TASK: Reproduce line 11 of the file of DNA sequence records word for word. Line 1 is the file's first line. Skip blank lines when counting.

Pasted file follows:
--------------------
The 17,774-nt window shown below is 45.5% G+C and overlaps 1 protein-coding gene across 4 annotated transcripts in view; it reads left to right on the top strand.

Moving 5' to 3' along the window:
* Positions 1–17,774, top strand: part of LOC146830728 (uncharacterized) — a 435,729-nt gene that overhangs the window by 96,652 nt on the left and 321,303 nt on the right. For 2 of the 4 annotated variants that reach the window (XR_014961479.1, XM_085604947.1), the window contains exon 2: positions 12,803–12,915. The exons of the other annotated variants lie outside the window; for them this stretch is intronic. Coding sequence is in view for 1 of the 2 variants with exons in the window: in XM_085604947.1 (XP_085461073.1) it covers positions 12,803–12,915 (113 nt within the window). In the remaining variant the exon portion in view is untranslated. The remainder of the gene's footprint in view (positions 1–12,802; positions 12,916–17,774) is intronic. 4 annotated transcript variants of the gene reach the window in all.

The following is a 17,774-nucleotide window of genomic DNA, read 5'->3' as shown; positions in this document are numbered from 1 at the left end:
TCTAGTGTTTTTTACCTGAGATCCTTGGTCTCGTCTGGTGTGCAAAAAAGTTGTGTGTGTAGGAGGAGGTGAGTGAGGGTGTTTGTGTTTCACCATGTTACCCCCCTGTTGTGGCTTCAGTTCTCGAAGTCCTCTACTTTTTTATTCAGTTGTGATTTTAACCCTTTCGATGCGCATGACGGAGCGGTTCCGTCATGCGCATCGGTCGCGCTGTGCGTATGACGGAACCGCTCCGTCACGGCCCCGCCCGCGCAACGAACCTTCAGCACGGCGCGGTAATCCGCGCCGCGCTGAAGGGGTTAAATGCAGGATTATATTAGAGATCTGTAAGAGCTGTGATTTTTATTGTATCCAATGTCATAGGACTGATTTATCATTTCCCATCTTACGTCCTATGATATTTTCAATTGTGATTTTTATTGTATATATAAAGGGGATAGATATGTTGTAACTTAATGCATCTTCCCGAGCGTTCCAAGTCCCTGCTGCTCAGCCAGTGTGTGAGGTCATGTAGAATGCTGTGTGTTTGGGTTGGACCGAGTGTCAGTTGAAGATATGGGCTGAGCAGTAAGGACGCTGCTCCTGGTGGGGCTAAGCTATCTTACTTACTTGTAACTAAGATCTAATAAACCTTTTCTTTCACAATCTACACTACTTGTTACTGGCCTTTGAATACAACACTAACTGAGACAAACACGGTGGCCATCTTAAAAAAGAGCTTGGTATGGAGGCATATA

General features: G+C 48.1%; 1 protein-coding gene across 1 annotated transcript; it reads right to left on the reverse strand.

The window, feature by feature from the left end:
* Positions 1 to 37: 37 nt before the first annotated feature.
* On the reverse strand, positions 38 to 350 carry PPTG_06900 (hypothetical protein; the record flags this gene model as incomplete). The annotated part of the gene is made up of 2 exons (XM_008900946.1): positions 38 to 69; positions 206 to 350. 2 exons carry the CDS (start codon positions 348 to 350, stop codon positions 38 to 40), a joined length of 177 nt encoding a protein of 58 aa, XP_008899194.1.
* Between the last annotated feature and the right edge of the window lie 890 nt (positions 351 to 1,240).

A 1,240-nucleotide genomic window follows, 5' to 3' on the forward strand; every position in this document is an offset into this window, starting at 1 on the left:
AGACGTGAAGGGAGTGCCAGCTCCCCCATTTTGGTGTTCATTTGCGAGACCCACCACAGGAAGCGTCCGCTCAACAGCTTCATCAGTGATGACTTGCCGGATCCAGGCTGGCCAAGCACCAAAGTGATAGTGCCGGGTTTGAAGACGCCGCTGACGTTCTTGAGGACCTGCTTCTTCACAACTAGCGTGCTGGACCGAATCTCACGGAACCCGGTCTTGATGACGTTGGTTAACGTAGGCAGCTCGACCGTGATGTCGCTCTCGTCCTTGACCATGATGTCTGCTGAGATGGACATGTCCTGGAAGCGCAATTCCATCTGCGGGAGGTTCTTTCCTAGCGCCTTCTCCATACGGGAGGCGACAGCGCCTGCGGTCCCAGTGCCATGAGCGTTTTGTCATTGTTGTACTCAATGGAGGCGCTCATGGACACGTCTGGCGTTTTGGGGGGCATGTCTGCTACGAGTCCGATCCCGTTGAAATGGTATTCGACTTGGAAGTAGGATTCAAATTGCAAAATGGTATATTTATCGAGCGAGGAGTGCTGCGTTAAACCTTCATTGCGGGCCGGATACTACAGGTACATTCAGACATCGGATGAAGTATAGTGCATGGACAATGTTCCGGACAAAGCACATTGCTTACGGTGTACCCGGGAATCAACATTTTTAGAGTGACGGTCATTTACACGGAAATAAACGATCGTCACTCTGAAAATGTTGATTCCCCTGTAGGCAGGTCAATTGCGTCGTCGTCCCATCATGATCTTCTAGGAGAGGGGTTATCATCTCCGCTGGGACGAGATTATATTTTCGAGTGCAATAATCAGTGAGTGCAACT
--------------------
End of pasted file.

A 1,240-nucleotide genomic window follows, 5' to 3' on the forward strand; every position in this document is an offset into this window, starting at 1 on the left: